The Cornelius Vanderbilt Mansion at 1 W57th St. built 1882 and demolished in 1927. Now the site of Bergdorf Goodman.

The Cornelius Vanderbilt Mansion at 1 W57th St. built 1882 and demolished in 1927. Now the site of Bergdorf Goodman.

The double mansions of William H. Vanderbilt and family between 51st and 52nd Streets on the west side of Fifth Avenue, completed in 1881. On the next block is the limestone mansion of William K. and Alva Vanderbilt. The brownstones beyond were soon replaced with three more Vanderbilt houses. (New York Social Diary)

The double mansions of William H. Vanderbilt and family between 51st and 52nd Streets on the west side of Fifth Avenue, completed in 1881. On the next block is the limestone mansion of William K. and Alva Vanderbilt. The brownstones beyond were soon replaced with three more Vanderbilt houses. (New York Social Diary)

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Probably my most favorite house that ever existed in New York, then or since.  660 Fifth Avenue, the home of William K. and Alva Vanderbilt.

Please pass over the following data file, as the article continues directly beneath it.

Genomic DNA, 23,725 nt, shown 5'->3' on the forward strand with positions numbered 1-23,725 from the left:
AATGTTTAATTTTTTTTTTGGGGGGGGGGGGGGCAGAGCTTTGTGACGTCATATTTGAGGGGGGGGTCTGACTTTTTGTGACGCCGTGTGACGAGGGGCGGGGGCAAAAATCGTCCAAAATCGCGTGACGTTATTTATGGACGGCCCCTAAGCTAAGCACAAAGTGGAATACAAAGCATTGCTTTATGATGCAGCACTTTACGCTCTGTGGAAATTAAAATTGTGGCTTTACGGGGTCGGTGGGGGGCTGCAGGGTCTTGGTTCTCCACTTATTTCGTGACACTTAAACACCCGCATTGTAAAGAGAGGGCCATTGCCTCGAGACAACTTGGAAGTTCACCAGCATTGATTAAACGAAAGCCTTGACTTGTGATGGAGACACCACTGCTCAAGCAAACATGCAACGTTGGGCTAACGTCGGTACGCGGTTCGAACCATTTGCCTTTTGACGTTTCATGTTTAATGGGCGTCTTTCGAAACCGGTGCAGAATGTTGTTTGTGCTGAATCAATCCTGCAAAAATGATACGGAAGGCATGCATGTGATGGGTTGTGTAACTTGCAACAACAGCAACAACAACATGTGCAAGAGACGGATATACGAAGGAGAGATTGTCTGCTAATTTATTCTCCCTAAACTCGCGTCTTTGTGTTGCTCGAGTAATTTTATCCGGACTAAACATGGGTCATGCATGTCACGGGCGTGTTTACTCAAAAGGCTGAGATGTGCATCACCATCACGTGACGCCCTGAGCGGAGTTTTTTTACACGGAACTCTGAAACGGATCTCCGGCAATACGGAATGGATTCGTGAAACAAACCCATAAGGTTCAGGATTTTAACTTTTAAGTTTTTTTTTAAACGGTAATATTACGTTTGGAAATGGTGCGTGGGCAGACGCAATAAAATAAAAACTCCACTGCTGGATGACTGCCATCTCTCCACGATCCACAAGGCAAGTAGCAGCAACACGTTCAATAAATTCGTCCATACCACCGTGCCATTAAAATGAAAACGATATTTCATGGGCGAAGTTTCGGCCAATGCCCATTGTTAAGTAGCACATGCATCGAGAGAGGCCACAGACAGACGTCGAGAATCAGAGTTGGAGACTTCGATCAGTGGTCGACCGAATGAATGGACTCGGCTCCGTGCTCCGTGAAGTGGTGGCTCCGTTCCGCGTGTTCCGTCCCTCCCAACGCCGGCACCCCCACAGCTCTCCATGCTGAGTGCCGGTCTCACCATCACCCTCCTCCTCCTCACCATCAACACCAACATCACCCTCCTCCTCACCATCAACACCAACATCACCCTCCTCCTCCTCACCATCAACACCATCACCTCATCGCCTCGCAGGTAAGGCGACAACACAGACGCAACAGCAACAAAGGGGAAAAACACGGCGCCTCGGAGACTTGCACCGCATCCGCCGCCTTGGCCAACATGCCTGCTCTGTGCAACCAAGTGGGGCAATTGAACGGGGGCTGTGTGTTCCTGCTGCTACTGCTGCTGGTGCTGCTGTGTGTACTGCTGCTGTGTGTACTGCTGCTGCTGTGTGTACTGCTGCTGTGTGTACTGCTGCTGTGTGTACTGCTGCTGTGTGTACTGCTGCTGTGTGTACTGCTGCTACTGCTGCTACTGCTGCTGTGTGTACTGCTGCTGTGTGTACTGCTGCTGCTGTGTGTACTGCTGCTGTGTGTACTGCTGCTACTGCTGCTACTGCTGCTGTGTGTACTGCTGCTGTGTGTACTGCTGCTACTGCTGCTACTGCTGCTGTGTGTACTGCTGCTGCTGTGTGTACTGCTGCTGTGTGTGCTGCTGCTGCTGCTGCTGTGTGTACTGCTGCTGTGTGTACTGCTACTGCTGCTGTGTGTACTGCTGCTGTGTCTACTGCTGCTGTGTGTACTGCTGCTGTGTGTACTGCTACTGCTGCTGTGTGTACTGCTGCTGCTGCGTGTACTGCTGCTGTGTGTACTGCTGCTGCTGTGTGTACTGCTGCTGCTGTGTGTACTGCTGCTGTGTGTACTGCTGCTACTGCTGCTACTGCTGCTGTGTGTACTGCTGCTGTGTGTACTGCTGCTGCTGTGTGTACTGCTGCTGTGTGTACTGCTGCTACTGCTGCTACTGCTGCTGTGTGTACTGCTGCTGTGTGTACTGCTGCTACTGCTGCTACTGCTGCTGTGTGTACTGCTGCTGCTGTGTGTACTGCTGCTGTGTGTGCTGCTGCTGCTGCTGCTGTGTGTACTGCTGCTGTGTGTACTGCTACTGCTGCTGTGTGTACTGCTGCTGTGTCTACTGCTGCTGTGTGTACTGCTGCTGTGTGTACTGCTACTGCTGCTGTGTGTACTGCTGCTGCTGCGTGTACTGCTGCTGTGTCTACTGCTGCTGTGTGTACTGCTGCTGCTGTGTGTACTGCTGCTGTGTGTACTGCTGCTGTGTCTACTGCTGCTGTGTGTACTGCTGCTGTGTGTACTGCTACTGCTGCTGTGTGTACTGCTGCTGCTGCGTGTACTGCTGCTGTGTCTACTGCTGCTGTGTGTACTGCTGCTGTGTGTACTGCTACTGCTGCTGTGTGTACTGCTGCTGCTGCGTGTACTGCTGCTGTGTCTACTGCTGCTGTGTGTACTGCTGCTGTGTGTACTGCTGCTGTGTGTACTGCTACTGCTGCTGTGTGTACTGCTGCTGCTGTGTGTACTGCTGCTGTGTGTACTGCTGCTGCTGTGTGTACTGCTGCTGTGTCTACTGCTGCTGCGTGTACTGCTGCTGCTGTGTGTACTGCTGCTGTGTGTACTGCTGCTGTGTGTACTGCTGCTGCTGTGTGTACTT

Probably my most favorite house that ever existed in New York, then or since. 660 Fifth Avenue, the home of William K. and Alva Vanderbilt.

Once the home of Frederick Vanderbilt, (It now houses the Versace store). The only Vanderbilt house on Fifth Avenue between 51st and 58th Streets that is still standing.  All the others have been demolished.

Once the home of Frederick Vanderbilt, (It now houses the Versace store). The only Vanderbilt house on Fifth Avenue between 51st and 58th Streets that is still standing. All the others have been demolished.

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William K. Vanderbilt house, 1882, designed by Richard Morris Hunt, at 52nd and Fifth Avenue; photographed by Robert Bracklow circa 1900

William K. Vanderbilt house, 1882, designed by Richard Morris Hunt, at 52nd and Fifth Avenue; photographed by Robert Bracklow circa 1900

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